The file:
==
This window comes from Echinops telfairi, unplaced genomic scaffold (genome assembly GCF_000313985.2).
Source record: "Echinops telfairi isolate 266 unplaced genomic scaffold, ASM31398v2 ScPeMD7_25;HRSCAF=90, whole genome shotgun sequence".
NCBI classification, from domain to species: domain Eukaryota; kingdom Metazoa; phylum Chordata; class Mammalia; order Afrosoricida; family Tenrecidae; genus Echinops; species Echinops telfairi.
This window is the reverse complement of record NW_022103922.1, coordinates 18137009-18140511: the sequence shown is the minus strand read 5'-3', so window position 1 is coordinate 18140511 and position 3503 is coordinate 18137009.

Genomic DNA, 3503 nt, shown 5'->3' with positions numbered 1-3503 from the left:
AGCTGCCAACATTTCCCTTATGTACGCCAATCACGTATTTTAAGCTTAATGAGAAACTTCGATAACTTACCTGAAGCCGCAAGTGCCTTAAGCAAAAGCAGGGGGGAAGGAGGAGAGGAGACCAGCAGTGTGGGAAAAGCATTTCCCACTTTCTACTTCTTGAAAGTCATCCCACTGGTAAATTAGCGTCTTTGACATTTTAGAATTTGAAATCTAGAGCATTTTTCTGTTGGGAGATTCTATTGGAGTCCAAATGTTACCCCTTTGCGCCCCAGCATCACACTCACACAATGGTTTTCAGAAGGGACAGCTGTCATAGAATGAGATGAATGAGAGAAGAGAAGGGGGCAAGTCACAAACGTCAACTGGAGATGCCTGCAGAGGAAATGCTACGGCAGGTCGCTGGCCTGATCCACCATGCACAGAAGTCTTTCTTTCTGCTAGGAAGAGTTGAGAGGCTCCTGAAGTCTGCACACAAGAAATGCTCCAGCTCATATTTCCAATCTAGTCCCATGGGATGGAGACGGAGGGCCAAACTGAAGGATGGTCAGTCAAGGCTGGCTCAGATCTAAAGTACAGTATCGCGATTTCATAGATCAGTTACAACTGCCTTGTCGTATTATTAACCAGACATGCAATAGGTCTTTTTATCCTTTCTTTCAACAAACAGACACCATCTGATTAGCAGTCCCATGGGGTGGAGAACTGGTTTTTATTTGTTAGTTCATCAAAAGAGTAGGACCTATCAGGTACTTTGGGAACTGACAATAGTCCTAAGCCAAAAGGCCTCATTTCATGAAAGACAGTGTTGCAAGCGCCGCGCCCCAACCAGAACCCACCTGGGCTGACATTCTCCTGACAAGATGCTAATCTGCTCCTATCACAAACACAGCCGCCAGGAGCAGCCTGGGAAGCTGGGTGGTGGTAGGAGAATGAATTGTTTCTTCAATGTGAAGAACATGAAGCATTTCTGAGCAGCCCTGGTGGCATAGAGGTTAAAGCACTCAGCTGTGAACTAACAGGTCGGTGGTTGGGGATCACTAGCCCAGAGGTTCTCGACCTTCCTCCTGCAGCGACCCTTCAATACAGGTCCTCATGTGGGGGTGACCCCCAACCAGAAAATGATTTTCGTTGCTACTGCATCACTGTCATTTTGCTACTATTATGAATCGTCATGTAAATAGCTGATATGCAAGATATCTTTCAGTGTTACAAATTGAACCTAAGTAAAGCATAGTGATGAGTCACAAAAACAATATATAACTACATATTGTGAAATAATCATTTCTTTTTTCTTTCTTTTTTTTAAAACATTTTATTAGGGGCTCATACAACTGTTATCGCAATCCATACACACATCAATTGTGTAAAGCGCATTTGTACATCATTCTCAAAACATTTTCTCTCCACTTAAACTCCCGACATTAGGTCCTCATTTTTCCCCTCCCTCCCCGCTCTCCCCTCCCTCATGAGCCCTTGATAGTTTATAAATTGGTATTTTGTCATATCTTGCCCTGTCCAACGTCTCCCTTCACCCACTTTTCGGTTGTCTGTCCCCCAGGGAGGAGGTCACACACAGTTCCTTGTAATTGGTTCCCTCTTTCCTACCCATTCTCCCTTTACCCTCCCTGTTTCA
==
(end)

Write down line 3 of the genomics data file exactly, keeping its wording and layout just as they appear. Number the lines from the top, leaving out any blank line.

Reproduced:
NCBI classification, from domain to species: domain Eukaryota; kingdom Metazoa; phylum Chordata; class Mammalia; order Afrosoricida; family Tenrecidae; genus Echinops; species Echinops telfairi.